• There are now four symptom clusters of PTSD instead of three: (1) intrusions, (2) avoidance, (3) arousal and (4) negative cognitions and mood. The new category of ‘negative cognitions and mood’ includes some symptoms of numbing that were previously included with avoidance symptoms, in addition to new symptoms such as persistent blame of self or others.
  • Arousal symptoms now include more aggressive or self-destructive behaviours.
  • Two subtypes have been added of PTSD in children and PTSD with dissociative symptoms.

For perinatal PTSD the changes to event criteria are critical. Traumatic births still fit criteria because women can directly experience the threat of death or injury. Similarly, fathers and birth partners may fit criteria by witnessing such events. However, the exclusion of death of a family member by natural causes could (arguably) exclude death of the infant before, during or after birth, depending on how ‘natural causes’ is defined. This raises the question of whether psychological problems arising from perinatal infant death are more appropriately conceptualised as PTSD or complicated grief.

This tightening of event criteria to potentially exclude infant deaths, coupled with the necessity for parents to have four types of symptoms rather than three, means prevalence rates of postpartum PTSD could reduce. On the other hand, the removal of criterion A2 where the person has to respond to the event with intense fear, helplessness or horror could increase prevalence rates of postpartum PTSD. The rationale behind this change is that people respond to traumatic events in different ways (e.g. anger, shame, guilt) and that inclusion of A2 “proved to have no utility in predicting the onset of PTSD” (see APA factsheet).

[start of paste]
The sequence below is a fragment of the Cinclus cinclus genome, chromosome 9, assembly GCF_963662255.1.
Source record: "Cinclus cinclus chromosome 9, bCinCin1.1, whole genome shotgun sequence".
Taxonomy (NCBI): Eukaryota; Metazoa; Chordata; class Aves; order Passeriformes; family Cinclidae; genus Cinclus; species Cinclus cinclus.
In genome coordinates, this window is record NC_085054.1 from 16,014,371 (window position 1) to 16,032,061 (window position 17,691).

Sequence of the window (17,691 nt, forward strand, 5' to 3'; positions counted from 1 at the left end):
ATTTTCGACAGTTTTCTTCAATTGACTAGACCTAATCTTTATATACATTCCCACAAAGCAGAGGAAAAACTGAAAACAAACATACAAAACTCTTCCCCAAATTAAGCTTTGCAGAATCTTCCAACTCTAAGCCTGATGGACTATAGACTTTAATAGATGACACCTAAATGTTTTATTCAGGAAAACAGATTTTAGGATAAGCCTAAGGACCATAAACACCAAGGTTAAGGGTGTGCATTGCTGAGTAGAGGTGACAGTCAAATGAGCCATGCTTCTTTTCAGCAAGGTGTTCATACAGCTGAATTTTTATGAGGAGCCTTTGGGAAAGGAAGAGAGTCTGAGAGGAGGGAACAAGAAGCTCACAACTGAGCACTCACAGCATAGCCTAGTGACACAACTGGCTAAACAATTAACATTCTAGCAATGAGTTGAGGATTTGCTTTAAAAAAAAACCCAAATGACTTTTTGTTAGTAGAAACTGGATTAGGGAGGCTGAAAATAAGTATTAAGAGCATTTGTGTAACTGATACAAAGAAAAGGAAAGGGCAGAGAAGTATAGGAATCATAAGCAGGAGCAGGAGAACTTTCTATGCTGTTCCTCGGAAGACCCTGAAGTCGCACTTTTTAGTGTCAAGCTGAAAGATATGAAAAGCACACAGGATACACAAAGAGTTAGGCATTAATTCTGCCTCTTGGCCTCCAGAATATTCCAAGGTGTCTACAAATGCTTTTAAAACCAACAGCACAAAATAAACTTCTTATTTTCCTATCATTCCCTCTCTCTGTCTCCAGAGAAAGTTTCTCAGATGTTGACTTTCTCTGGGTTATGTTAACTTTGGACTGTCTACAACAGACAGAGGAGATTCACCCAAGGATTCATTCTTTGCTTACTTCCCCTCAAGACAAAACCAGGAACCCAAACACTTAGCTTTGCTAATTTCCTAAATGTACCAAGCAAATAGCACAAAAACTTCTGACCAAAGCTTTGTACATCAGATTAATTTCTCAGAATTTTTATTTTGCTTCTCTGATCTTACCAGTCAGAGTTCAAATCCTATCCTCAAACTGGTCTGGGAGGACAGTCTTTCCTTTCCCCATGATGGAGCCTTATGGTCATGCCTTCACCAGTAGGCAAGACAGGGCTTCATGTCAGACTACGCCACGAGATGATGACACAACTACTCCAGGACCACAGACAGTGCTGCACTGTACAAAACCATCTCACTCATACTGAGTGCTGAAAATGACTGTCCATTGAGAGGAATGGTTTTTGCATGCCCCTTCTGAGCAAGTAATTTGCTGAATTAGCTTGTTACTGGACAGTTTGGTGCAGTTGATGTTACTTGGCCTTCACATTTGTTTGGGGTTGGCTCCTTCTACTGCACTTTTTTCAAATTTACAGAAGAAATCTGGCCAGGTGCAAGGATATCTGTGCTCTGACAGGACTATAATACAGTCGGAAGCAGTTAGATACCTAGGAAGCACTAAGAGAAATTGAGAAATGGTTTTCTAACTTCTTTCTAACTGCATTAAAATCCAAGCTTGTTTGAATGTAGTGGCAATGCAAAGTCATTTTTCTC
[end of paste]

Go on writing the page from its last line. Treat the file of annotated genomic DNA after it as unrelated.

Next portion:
Postpartum PTSD research certainly supports the notion that women respond to traumatic birth with a wide range of negative emotions (e.g. Ayers, 2007).  However two large studies carried out in the UK and Australia suggest the removal of A2 is likely to inflate prevalence rates of postpartum PTSD because many women perceive a threat of injury or death during birth. In the UK, Ayers et al (2009) looked at prevalence of postpartum PTSD in 502 women in community studies and found 35% of women reported perceived threat of injury or death. Similarly, 35% of women reported feeling intense fear or horror at some point during birth. However, only 19.7% of women reported both perceived threat of death or injury and feeling intense fear, helplessness or horror. This was also the case in an Australian study where Boorman et al (2013) looked at criteria for a traumatic birth in 890 women and found that prevalence of traumatic birth doubled from 14.3% to 29.4% when women’s emotional responses (criterion A2) were removed.

It is therefore not clear whether changes to PTSD diagnostic criteria in DSM-5 will reduce or increase prevalence rates of postpartum PTSD. In other populations the indications are that DSM-5 criteria result in lower prevalence rates (Miller et al, 2012). Research is needed to examine whether this is also the case in perinatal samples. However, before we do this we need to consider how best to measure perinatal PTSD, given the changes introduced by DSM-5. Finally, these diagnostic changes also have implications for screening and access to treatment that we haven’t considered here.

If you have any comments on this article or related issues, such as the measurement of perinatal PTSD, please let us know or leave a reply below. We are keen to publish blog posts or articles from any of our members – just get in touch with Ellinor ( or Susan (